A Secretary of Laborers, Not Unions
By Olivia Grady
President-elect Donald Trump has made sixteen Cabinet and Senior White House Official choices so far, including Betsy DeVos for Education Secretary, who teachers’ unions have strongly criticized for her support of School Choice.
One Cabinet post for whom the President-elect has not settled on a nominee is Secretary of Labor.
Given his excellent choice for Secretary of Education, the next Secretary of Labor will likely similarly promote policies that help workers, not labor bosses.
Some names discussed in media reports as contenders include Representative Lou Barletta (R-PA), CEO Andrew Puzder, and attorney Peter Kirsanow.
Congressman Lou Barletta has been a Republican Congressman for the 11th congressional district in Eastern Pennsylvania since 2011. He serves on the House Committee on Education and the Workforce, the House Transportation and Infrastructure Committee, and the House Homeland Security Committee.
Barletta first began his career in 1984 when he founded Interstate Road Marking Corporation, a pavement marking company. By 1989, the business had become the largest business in Pennsylvania of its kind, and it later became the 6th largest in the United States. His career in politics however started when he was elected to the Hazleton City Council in 1998 and later became Mayor of Hazelton, Pennsylvania, where he instituted a local ordinance banning illegal immigrants from working or renting homes in the city.
Andrew Puzder has been the president and chief executive officer of CKE Restaurants Holdings, Inc., the California parent company of Carl’s Jr., Hardee’s, Green Burrito, and Red Burrito since 2000.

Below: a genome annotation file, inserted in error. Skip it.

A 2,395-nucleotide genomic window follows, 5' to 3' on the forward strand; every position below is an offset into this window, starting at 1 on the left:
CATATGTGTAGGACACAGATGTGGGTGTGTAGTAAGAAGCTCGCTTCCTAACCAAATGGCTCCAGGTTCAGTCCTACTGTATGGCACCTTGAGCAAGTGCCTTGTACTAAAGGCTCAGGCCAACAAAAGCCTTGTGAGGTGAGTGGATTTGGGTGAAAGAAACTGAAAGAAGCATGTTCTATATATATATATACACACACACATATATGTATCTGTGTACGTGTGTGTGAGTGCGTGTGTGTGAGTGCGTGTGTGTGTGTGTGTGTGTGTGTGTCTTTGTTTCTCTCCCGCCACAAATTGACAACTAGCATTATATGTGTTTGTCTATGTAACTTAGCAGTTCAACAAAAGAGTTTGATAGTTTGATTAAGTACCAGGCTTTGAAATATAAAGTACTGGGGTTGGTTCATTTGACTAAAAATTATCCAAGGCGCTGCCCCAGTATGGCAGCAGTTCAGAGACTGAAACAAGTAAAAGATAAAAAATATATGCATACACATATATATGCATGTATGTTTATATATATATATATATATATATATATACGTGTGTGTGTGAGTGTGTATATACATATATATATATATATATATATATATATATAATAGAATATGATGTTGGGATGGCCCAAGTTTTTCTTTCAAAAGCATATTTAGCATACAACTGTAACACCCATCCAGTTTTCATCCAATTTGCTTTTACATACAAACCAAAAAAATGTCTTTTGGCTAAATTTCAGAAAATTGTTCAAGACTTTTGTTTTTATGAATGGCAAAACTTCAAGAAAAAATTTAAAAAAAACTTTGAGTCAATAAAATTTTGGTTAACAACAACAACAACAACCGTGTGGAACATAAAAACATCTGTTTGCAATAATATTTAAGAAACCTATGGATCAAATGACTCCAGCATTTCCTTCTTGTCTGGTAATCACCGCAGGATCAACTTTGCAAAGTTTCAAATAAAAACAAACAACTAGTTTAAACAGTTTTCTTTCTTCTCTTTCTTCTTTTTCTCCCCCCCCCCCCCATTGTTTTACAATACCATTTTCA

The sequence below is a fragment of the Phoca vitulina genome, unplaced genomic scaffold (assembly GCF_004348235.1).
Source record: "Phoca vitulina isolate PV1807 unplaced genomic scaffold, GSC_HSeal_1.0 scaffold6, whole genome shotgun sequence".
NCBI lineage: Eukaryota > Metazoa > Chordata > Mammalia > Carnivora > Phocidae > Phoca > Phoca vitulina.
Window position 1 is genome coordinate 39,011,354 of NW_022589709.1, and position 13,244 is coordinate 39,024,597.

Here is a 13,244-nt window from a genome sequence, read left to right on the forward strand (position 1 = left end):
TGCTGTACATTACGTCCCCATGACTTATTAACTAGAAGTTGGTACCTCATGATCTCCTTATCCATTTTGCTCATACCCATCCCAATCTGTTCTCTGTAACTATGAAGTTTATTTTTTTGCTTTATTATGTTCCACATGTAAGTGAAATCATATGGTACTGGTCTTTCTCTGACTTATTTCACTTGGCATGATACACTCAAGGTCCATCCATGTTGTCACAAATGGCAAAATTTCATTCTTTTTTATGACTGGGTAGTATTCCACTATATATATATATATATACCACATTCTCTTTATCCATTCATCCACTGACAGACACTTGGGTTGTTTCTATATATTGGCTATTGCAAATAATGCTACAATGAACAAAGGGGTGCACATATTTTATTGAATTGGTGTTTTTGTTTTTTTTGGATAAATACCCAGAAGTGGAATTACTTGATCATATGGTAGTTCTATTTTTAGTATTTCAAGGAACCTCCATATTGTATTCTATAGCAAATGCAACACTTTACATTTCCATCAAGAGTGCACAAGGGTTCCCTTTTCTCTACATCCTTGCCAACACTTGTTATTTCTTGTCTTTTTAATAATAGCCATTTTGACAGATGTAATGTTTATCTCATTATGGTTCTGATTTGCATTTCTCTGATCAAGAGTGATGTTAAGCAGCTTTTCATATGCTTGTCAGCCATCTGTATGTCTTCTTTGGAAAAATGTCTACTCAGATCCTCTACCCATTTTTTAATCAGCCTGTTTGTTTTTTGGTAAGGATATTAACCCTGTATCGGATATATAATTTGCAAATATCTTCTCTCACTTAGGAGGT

Puzder first met the founder of Carl’s Jr., Carl Karcher, while practicing law in Missouri. Karcher asked Puzder to move to California and solve his serious financial problems, both of which Puzder did. He was able to save the business through a transaction with Fidelity National Financial CEO William Foley. Puzder then became Executive Vice President and General Counsel of Fidelity and later of CKE, before becoming CEO of CKE Restaurants.
He is currently affiliated with the American Enterprise Institute. He is also the co-author of Job Creation: How It Really Works and Why Government Doesn’t Understand It. He also was an Economic Adviser on both Governor Mitt Romney’s presidential campaign and President-elect Trump’s and authored the legislation upheld in the 1989 Supreme Court case, Webster v. Reproductive Health Services.
Puzder is most noted for his opinions on the minimum wage. He has written extensively about it in The Wall Street Journal, CNBC, Los Angeles Daily News and other publications. In a Wall Street Journal article, he wrote:
The president’s minimum-wage hike might cost 500,000 jobs, according to Congressional Budget Office estimates. But the pre-election push is mostly about safeguarding the jobs of a smaller group of people: congressional Democrats.
Peter Kirsanow is a partner in the Cleveland office of Benesch, Friedlander, Coplan & Aronoff LLP. He practices labor and employment law and is a member of the United States Commission on Civil Rights. He first served as labor counsel for the City of Cleveland and then senior labor counsel for Leaseway Transportation Corp. President George W. Bush later appointed Kirsanow to the U.S. Commission on Civil Rights in 2001, but Chairwoman Mary Frances Berry of the Commission fought the appointment in the courts all the way to the Supreme Court where she lost. President Bush later in 2006 appointed Kirsanow to the National Labor Relations Board (NLRB) where he served until 2008. He has testified before the Senate Judiciary Committee on the nominations of Supreme Court Justices, including Samuel Alito and Elena Kagan.
Whoever Trump chooses, the next Secretary of Labor will have a full agenda undoing the costly, harmful, and ineffective rules and regulations the Obama Administration’s Department of Labor has imposed. The House Appropriations Committee has proposed a reduced budget of $12 billion for the Department of Labor in 2017, and the agency will have over 17,000 employees.
That's a large ship to turn around, and it's going to require a strong captain.